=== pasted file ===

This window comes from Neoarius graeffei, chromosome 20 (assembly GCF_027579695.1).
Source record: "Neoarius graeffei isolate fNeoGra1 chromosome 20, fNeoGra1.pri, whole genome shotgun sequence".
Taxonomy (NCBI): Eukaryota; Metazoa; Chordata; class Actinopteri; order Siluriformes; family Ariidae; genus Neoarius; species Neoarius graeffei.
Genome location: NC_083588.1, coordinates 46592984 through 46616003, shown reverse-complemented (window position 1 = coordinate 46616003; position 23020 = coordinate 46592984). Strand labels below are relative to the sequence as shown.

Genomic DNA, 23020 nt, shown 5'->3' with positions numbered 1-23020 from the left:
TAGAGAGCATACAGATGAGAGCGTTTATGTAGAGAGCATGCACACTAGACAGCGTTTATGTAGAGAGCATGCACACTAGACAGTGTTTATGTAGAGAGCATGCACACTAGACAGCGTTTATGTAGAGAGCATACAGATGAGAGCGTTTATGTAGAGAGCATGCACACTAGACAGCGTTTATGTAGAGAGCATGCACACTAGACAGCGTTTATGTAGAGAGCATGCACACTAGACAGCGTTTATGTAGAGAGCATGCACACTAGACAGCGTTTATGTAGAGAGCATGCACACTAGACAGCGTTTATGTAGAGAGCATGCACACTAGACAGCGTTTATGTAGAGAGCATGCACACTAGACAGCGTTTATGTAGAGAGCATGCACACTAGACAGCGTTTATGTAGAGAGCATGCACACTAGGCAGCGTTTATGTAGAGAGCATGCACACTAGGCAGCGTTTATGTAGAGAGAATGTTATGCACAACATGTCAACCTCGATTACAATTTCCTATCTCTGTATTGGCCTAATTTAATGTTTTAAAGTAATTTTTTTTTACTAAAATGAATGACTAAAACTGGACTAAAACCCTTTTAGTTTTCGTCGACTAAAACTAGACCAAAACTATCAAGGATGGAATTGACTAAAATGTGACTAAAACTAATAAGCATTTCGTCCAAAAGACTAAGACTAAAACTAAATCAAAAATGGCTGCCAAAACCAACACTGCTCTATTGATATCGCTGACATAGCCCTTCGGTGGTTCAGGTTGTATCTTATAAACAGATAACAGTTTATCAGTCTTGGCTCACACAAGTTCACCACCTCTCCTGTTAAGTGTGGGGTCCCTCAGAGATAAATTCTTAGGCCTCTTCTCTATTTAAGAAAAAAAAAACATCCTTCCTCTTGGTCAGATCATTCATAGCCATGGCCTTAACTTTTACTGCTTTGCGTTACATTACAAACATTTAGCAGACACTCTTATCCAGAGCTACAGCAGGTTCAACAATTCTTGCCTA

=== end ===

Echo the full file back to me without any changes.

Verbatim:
This window comes from Neoarius graeffei, chromosome 20 (assembly GCF_027579695.1).
Source record: "Neoarius graeffei isolate fNeoGra1 chromosome 20, fNeoGra1.pri, whole genome shotgun sequence".
Taxonomy (NCBI): Eukaryota; Metazoa; Chordata; class Actinopteri; order Siluriformes; family Ariidae; genus Neoarius; species Neoarius graeffei.
Genome location: NC_083588.1, coordinates 46592984 through 46616003, shown reverse-complemented (window position 1 = coordinate 46616003; position 23020 = coordinate 46592984). Strand labels below are relative to the sequence as shown.

Genomic DNA, 23020 nt, shown 5'->3' with positions numbered 1-23020 from the left:
TAGAGAGCATACAGATGAGAGCGTTTATGTAGAGAGCATGCACACTAGACAGCGTTTATGTAGAGAGCATGCACACTAGACAGTGTTTATGTAGAGAGCATGCACACTAGACAGCGTTTATGTAGAGAGCATACAGATGAGAGCGTTTATGTAGAGAGCATGCACACTAGACAGCGTTTATGTAGAGAGCATGCACACTAGACAGCGTTTATGTAGAGAGCATGCACACTAGACAGCGTTTATGTAGAGAGCATGCACACTAGACAGCGTTTATGTAGAGAGCATGCACACTAGACAGCGTTTATGTAGAGAGCATGCACACTAGACAGCGTTTATGTAGAGAGCATGCACACTAGACAGCGTTTATGTAGAGAGCATGCACACTAGACAGCGTTTATGTAGAGAGCATGCACACTAGGCAGCGTTTATGTAGAGAGCATGCACACTAGGCAGCGTTTATGTAGAGAGAATGTTATGCACAACATGTCAACCTCGATTACAATTTCCTATCTCTGTATTGGCCTAATTTAATGTTTTAAAGTAATTTTTTTTTACTAAAATGAATGACTAAAACTGGACTAAAACCCTTTTAGTTTTCGTCGACTAAAACTAGACCAAAACTATCAAGGATGGAATTGACTAAAATGTGACTAAAACTAATAAGCATTTCGTCCAAAAGACTAAGACTAAAACTAAATCAAAAATGGCTGCCAAAACCAACACTGCTCTATTGATATCGCTGACATAGCCCTTCGGTGGTTCAGGTTGTATCTTATAAACAGATAACAGTTTATCAGTCTTGGCTCACACAAGTTCACCACCTCTCCTGTTAAGTGTGGGGTCCCTCAGAGATAAATTCTTAGGCCTCTTCTCTATTTAAGAAAAAAAAAACATCCTTCCTCTTGGTCAGATCATTCATAGCCATGGCCTTAACTTTTACTGCTTTGCGTTACATTACAAACATTTAGCAGACACTCTTATCCAGAGCTACAGCAGGTTCAACAATTCTTGCCTA